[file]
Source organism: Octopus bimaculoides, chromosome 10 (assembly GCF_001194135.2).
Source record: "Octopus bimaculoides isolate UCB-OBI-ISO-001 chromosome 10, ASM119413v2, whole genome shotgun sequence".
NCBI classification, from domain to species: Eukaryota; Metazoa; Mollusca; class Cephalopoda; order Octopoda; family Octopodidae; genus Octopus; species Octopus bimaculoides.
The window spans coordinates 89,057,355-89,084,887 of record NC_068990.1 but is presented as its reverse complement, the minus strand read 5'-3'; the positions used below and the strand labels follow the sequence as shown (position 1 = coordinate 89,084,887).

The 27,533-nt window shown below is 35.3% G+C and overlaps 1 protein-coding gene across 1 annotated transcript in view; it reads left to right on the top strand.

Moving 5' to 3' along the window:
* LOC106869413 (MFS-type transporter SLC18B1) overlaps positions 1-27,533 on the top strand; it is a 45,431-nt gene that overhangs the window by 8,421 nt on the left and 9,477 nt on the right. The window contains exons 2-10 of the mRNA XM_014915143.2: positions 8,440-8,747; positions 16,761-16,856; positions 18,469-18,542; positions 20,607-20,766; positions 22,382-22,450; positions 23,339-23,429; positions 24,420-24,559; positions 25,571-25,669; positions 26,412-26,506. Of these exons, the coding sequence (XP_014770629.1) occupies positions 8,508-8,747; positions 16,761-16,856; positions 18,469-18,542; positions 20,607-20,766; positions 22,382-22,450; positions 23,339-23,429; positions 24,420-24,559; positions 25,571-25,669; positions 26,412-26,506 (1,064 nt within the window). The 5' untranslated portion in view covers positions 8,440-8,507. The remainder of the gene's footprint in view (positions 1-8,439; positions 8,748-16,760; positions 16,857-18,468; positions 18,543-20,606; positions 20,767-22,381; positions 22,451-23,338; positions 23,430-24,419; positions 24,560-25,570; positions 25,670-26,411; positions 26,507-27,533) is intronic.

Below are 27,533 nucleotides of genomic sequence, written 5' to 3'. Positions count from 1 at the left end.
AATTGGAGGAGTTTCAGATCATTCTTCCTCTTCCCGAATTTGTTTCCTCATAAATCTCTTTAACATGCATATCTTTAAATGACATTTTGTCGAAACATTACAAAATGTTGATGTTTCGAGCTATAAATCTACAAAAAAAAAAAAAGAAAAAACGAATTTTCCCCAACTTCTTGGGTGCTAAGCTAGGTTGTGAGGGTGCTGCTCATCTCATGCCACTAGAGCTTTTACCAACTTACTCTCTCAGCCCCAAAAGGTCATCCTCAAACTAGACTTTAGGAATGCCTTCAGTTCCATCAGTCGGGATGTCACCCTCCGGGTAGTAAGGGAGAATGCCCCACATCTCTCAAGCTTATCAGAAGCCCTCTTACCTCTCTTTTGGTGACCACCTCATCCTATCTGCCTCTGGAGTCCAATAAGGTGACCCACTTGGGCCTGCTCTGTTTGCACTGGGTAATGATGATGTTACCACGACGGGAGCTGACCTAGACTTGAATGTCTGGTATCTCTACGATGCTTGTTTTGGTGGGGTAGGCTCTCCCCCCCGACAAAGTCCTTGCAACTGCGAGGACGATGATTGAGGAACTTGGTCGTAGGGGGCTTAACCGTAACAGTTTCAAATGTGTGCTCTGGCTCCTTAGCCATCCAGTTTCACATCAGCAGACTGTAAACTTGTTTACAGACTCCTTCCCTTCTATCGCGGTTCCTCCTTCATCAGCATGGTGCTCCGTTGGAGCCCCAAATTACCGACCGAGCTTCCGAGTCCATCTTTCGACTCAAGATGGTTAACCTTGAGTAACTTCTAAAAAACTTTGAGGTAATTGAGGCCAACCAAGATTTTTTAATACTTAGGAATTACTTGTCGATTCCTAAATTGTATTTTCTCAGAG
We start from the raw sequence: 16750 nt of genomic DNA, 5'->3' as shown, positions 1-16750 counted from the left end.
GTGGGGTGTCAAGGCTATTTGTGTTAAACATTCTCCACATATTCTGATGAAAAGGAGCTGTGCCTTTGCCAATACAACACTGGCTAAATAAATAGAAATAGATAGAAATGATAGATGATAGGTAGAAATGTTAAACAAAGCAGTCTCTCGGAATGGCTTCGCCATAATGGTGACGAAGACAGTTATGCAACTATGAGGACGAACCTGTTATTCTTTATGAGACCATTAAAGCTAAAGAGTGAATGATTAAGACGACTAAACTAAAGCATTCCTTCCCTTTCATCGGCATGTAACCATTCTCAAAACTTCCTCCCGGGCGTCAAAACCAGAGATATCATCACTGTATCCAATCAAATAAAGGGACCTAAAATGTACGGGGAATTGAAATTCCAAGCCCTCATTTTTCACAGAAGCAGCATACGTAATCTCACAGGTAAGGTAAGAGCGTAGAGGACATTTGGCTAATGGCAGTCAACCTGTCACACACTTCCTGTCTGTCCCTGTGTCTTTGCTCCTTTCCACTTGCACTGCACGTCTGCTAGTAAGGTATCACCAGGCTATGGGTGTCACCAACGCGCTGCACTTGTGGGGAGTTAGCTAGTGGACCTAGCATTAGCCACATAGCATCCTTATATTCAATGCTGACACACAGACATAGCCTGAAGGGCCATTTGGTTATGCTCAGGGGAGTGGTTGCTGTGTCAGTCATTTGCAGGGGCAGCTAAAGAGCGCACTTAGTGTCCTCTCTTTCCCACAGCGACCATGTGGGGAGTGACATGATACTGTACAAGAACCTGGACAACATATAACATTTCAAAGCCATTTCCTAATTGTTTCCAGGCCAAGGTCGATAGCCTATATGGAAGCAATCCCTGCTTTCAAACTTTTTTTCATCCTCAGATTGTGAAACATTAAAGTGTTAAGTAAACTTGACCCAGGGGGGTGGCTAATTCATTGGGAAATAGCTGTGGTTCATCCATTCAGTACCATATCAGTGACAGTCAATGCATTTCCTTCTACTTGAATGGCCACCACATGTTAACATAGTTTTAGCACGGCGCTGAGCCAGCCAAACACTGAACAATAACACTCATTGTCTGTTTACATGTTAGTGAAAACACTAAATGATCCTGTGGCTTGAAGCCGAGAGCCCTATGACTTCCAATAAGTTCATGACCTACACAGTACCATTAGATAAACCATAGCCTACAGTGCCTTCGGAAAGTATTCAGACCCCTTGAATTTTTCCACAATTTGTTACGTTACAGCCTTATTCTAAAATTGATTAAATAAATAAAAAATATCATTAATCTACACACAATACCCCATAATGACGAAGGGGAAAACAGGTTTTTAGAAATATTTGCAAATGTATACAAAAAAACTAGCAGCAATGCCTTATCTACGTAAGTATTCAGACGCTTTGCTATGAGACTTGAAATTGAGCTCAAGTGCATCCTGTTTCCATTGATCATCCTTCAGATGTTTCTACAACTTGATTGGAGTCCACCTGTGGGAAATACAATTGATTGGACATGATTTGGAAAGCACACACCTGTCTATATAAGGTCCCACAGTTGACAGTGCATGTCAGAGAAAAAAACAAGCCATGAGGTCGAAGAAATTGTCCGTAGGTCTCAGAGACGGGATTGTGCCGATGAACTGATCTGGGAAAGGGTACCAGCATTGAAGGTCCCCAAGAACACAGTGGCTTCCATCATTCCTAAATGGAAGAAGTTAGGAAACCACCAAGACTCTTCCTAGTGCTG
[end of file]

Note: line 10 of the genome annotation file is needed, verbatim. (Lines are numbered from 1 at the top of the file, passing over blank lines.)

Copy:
We start from the raw sequence: 16750 nt of genomic DNA, 5'->3' as shown, positions 1-16750 counted from the left end.